Should El Niño not live up to the hype and dump heavy snow on the Sierra, skiers and sledders at one resort could be gliding downhill this winter on snow that comes from an unusual source: purified water from the local sewage-treatment plant.
In a testament to how water-dependent industries are adapting amid California’s four-year drought, Soda Springs Mountain Resort this winter will be the first in California to use recycled wastewater for its snow-making system. The water will come from a nearby Donner Summit Public Utility District treatment plant that just received a $24 million upgrade.
Managers at the resort and water district officials assured customers Monday that the snow will be made from “pathogen-free, crystal clear,” highly treated water and that the recycled product actually will be safer than man-made snow transformed from surface water.
Nonetheless, because it’s not officially designated as tap water, there will be signs warning against ingesting the snow, similar to the warning placards used when public parks and golf courses irrigate with recycled water.
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“Recycled water is strictly monitored by state and federal agencies and meets the highest quality of treated water in the state of California,” said Amy Ohran, the resort’s general manager. “Our messaging is really that snow should not be ingested, whether it’s natural snowfall, man-made from untreated surface water or man-made from recycled-water facilities. From a personal standpoint, this is water that we know has been treated and that we trust, where surface water, there are unknowns.”
The use of recycled irrigation water for parks and landscaping has become commonplace across California. Using it on ski slopes, where skiers inevitably are in prolonged and close contact with the snow, is far more novel.
In 2012, the Arizona Snowbowl ski resort switched to treated wastewater for making its snow, despite complaints from local Indian tribes and some environmental groups, according to news reports. The U.S. Forest Service gave its blessing, saying the treated water was safe and provided the least-harmful alternative.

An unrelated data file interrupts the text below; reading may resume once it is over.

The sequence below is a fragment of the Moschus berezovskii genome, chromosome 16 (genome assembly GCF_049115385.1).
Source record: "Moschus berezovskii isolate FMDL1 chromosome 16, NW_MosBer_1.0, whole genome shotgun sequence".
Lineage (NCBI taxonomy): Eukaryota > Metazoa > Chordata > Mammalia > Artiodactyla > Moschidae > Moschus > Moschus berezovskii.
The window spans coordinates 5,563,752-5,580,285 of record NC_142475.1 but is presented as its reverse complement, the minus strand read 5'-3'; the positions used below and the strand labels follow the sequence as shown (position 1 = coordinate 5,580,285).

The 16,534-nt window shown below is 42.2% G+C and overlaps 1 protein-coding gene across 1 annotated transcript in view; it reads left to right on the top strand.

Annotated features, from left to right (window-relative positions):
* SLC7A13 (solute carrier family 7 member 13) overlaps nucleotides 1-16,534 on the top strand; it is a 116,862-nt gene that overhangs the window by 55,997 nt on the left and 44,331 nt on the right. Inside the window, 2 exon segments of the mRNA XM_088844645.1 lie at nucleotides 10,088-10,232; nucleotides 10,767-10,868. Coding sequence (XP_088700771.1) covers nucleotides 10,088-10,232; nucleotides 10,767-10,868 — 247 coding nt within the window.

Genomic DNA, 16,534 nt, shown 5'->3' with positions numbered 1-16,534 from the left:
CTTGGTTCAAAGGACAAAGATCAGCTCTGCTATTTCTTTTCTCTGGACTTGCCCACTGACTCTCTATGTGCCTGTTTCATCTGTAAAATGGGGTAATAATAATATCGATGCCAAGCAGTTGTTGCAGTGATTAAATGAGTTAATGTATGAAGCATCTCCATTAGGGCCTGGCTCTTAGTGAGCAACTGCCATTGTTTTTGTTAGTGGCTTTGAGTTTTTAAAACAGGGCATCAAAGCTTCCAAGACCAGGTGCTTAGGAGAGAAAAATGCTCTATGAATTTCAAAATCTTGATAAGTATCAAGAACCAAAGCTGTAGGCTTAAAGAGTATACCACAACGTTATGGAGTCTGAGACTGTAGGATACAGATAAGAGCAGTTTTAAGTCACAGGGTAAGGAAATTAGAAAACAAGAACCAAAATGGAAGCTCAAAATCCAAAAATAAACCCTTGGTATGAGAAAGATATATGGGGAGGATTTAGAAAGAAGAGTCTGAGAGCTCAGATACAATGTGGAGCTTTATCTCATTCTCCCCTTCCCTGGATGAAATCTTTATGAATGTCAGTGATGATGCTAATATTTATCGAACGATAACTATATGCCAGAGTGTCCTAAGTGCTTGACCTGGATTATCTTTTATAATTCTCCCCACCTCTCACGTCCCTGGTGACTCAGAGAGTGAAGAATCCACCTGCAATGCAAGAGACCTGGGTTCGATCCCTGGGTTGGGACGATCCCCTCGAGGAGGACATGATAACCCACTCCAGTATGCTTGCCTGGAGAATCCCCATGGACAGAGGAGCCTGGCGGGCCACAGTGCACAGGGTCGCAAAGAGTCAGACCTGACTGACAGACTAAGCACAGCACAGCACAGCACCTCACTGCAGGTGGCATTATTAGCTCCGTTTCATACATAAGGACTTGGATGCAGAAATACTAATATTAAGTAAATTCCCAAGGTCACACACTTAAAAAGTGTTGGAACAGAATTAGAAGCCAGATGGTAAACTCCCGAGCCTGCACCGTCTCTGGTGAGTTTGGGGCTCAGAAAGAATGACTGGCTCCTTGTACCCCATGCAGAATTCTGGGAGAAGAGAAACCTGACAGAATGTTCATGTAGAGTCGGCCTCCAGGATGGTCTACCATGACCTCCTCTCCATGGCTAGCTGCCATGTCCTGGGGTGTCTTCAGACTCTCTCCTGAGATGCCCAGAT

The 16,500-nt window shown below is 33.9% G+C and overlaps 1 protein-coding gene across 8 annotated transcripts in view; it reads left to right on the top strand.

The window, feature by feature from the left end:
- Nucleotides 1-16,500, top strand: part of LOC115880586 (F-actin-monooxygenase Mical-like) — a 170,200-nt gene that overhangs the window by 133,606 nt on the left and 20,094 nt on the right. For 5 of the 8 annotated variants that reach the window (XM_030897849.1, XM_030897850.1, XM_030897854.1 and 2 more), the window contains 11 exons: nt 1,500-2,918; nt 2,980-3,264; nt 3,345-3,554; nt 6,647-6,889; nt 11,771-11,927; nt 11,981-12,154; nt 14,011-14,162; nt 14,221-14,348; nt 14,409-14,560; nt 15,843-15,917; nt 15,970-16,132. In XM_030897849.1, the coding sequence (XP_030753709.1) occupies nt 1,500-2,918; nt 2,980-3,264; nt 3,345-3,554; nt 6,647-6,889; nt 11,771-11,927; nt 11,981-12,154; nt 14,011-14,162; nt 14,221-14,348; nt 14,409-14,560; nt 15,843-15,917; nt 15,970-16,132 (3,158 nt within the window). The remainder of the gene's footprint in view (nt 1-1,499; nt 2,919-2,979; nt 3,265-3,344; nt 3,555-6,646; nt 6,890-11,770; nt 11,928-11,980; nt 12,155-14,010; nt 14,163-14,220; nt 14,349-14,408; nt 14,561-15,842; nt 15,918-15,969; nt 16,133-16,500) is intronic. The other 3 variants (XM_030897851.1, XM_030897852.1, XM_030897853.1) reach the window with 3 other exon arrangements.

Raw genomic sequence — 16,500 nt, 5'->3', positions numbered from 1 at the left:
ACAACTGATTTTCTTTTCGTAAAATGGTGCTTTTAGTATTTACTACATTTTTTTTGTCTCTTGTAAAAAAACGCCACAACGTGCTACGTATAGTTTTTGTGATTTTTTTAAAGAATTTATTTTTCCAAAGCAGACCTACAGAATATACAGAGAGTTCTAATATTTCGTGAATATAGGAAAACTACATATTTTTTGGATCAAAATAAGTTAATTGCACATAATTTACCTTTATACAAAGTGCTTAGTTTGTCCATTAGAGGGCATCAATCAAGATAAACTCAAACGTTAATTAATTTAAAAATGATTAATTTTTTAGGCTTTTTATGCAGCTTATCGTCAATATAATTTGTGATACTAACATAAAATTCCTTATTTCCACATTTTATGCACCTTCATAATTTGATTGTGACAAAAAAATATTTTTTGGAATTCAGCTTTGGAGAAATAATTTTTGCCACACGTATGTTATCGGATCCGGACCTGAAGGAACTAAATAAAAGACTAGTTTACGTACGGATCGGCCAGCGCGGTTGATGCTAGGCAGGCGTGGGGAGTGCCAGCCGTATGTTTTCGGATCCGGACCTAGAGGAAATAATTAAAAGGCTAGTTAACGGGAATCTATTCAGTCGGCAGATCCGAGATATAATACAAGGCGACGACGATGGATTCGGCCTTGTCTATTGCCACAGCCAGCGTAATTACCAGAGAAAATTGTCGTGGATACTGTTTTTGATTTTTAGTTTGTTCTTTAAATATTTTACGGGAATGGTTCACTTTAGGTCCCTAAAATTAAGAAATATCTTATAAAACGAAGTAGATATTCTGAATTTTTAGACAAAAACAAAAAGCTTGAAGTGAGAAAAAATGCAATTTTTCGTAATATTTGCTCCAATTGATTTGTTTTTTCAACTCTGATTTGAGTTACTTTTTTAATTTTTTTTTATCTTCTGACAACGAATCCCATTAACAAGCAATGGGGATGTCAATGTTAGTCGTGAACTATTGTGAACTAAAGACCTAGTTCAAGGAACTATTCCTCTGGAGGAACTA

“Given the long-term water predicament Arizona and other states in the West are facing, using reclaimed water to make snow is an environmentally and economically responsible decision,” the Forest Service says on its website.
Ohran, who also manages Boreal Mountain Resort, said she expects other resorts to follow Soda Springs’ lead. The drought, she said, has resort operators looking for more reliable supplies of water to make snow when the natural stuff doesn’t fall.
“As far as water resources go, recycled water is really the most drought-resistant source of water available,” she said.
The partnership is also a point of pride for the Donner Summit utility, which, in one high-demand year, sent the resort nearly 3 million gallons of tap water to spray onto the slopes, said Tom Skjelstad, the utility district’s general manager.
“I’m not beating my own drum, but it will get people to think outside of golf courses, ballparks, etc.” he said. “So that’s what I think our largest contribution is: ‘Hey, look at what this small little community did.’ ”
State officials offered kudos, noting that the use of recycled water would help ensure more water is left in one of the region’s key scenic rivers.
“Congratulations to Soda Springs ski resort and Donner Summit PUD for making good use of treated wastewater,” Nancy Vogel, a spokeswoman for the state Natural Resources Agency, said in an email. “The partnership will benefit first skiers then fish and wildlife along the South Yuba River. It’s a good way to stretch supplies for us and the environment.”
Skjelstad noted one drawback to the system: The amount of recycled water available for the resort in a given year will depend on how much wastewater flows into the Donner treatment plant. The small utility treats sewage for fewer than 250 residential customers, four resorts and a couple of rest areas along Interstate 80.
“If the ski areas are open, our wastewater treatment flows go up (because) more people are on the hill,” he said. “If our ski areas aren’t open, our flows stay lower. We won’t have as much to send up to Soda Springs.”